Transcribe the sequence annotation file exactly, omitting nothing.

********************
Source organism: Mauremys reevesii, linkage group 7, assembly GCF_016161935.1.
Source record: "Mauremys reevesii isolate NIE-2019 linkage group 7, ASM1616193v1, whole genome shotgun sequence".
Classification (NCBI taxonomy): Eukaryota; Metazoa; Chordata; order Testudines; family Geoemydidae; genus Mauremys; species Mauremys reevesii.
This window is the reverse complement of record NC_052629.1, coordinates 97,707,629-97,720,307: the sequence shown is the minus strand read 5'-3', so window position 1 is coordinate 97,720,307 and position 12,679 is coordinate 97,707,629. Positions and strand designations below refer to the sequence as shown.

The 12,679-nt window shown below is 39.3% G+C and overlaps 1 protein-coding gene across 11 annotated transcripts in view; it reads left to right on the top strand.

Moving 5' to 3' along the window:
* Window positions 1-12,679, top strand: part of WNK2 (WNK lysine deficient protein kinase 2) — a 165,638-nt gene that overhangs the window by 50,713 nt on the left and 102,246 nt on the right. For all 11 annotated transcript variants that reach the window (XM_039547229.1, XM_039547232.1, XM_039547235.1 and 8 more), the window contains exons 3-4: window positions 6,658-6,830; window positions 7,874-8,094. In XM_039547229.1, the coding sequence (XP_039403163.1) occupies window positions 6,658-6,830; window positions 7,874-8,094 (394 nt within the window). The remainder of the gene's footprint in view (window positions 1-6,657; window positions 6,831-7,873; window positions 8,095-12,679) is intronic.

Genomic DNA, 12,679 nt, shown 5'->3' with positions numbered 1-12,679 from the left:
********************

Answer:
Source organism: Mauremys reevesii, linkage group 7, assembly GCF_016161935.1.
Source record: "Mauremys reevesii isolate NIE-2019 linkage group 7, ASM1616193v1, whole genome shotgun sequence".
Classification (NCBI taxonomy): Eukaryota; Metazoa; Chordata; order Testudines; family Geoemydidae; genus Mauremys; species Mauremys reevesii.
This window is the reverse complement of record NC_052629.1, coordinates 97,707,629-97,720,307: the sequence shown is the minus strand read 5'-3', so window position 1 is coordinate 97,720,307 and position 12,679 is coordinate 97,707,629. Positions and strand designations below refer to the sequence as shown.

The 12,679-nt window shown below is 39.3% G+C and overlaps 1 protein-coding gene across 11 annotated transcripts in view; it reads left to right on the top strand.

Moving 5' to 3' along the window:
* Window positions 1-12,679, top strand: part of WNK2 (WNK lysine deficient protein kinase 2) — a 165,638-nt gene that overhangs the window by 50,713 nt on the left and 102,246 nt on the right. For all 11 annotated transcript variants that reach the window (XM_039547229.1, XM_039547232.1, XM_039547235.1 and 8 more), the window contains exons 3-4: window positions 6,658-6,830; window positions 7,874-8,094. In XM_039547229.1, the coding sequence (XP_039403163.1) occupies window positions 6,658-6,830; window positions 7,874-8,094 (394 nt within the window). The remainder of the gene's footprint in view (window positions 1-6,657; window positions 6,831-7,873; window positions 8,095-12,679) is intronic.

Genomic DNA, 12,679 nt, shown 5'->3' with positions numbered 1-12,679 from the left: